Design and Development

Our designs are human-centered and designed for manufacturing and assembly.

When designing your product, you need to make the design desirable, get it adequately documented, and plan for how to manufacture it, thinking through every aspect of the device from the beginning. Simply put, you need the right design strategy.

Whether you have not started a design, have some of your design or most of it, we can help you get your product ready for all stages of manufacturing (Jump to Manufacturing Development, if you already have a frozen design).

If we are to help you with design, we will begin with a proof of concept. We will look at your requirements to determine how best to approach the actual design phases and prepare for regulatory approvals within the targeted markets. Once this is done, we will partner with you to create a design strategy. The design strategy outlines major action points and issues that need to be handled in the creation of your differentiated device. Some of the strategic aspects, which we always cover during the design stage, are described below.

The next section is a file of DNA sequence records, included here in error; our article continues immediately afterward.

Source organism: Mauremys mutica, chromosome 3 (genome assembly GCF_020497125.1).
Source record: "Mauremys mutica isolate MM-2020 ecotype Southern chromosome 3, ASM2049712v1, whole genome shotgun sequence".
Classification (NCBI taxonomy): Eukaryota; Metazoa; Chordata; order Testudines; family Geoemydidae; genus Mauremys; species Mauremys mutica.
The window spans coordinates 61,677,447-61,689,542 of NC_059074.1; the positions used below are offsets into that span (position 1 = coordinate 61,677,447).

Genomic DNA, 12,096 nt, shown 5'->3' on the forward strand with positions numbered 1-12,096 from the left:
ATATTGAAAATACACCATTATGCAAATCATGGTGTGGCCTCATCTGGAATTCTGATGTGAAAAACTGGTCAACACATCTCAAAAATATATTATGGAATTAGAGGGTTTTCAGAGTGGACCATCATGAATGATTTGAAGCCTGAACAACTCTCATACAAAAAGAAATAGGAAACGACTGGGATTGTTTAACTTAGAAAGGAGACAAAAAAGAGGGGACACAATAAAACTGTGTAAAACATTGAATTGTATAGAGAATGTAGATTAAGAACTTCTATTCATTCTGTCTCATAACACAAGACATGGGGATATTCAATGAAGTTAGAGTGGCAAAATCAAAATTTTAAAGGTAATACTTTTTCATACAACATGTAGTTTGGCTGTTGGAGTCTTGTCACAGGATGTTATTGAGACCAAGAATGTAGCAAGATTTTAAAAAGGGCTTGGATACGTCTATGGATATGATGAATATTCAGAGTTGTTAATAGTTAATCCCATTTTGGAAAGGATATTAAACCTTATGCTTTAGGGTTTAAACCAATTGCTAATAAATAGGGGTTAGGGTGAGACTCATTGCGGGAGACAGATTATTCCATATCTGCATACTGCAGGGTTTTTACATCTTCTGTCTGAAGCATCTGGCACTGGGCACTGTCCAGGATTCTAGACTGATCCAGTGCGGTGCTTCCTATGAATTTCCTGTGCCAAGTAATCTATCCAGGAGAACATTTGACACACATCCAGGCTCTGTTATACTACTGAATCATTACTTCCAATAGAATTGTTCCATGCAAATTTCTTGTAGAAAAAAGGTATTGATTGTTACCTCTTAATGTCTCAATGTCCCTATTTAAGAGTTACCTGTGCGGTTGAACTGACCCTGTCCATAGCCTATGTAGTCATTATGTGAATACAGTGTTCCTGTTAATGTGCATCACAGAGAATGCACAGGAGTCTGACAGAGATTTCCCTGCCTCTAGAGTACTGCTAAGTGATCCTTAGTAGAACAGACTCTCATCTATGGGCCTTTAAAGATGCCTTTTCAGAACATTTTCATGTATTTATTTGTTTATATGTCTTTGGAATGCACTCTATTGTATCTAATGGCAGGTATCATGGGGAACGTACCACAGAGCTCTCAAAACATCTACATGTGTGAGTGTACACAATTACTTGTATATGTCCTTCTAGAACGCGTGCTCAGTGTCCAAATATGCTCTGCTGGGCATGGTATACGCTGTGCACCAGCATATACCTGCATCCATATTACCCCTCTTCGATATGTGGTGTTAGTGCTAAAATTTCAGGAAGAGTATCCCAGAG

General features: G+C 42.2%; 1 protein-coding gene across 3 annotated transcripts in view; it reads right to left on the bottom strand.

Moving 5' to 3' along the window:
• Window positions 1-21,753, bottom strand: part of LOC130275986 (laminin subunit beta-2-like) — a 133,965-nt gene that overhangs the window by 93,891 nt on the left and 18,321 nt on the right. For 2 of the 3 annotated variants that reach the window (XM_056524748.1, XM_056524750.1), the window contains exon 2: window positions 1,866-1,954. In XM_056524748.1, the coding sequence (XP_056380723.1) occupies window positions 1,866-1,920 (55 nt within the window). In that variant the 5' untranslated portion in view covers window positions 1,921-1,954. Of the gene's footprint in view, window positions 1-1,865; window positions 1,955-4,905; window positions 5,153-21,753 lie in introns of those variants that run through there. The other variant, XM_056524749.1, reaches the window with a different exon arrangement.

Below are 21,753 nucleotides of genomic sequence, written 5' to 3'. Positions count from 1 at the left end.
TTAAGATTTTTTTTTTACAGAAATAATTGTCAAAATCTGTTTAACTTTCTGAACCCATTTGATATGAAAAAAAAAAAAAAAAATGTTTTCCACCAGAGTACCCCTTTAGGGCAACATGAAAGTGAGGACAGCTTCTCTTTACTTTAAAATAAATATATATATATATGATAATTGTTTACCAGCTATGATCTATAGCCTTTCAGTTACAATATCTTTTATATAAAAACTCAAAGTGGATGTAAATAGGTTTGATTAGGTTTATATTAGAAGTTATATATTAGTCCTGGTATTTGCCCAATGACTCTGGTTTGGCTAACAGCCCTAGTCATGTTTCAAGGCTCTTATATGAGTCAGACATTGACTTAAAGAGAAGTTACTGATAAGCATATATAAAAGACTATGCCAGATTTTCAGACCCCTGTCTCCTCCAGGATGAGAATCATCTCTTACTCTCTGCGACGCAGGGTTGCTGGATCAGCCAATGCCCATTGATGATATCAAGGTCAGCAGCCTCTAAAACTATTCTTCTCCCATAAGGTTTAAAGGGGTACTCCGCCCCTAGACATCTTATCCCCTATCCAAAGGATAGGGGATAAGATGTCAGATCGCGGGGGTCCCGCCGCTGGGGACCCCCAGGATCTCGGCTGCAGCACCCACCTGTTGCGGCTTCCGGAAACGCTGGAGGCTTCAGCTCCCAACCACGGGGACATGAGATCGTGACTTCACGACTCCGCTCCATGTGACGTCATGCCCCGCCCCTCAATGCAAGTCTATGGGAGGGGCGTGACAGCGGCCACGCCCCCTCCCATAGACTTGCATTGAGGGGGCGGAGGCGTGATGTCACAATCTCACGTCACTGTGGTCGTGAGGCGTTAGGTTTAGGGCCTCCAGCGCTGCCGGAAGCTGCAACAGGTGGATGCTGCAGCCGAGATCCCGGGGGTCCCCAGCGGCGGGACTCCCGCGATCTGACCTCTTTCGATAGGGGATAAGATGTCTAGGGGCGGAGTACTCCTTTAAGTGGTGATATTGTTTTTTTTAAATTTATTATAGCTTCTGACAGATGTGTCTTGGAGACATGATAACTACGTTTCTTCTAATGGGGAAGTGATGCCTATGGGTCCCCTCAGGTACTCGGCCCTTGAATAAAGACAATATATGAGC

Human-Centered Design

Patients are at the center of all of our the designs. We have been around for more than 50 years, and we know by experience that a “one size fits all” approach is the wrong approach, when it comes to design. We need to understand your particular patient population, how these patients deal with their illness, and how their lives and therapy outcome can be improved, so that we can succeed at creating a differentiated device.

In human-centered design, a product design must live up to three principles:

– Usefulness: meets a specific need within the targeted therapy

– Intuitiveness: self-explanatory and easy to use

– Desirability: appeals to the patient administering the medication

With these principles in mind, we apply three methods: 1) design research 2) industrial design and 3) human factors engineering.

In design research we conduct interviews, contextual observations, participatory workshops, and many other activities to establish a clear, data-driven foundation on which to build our design.

Industrial design covers the tangible translation of design research inputs into industrial design outputs. We build 3D models, physical modelling and prototyping, so we meet the requirements defined by the design research.

And finally, we apply human factors engineering (HFE). HFE primarily covers product safety and efficacy. We conduct product-handling studies, use error analysis, usability testing and usability validation in order to meet regulatory requirements.

Electronics Are a Natural Part of Our Designs

Our key concern is always: how we best help our customers make differentiated products that are useful, desirable and intuitive. We are fluent in both mechanical and electronics design and manufacturing, and your product can end up utilizing mechanics, electronics or both. We never decide on this upfront, but pick technologies based on the results of different analyses.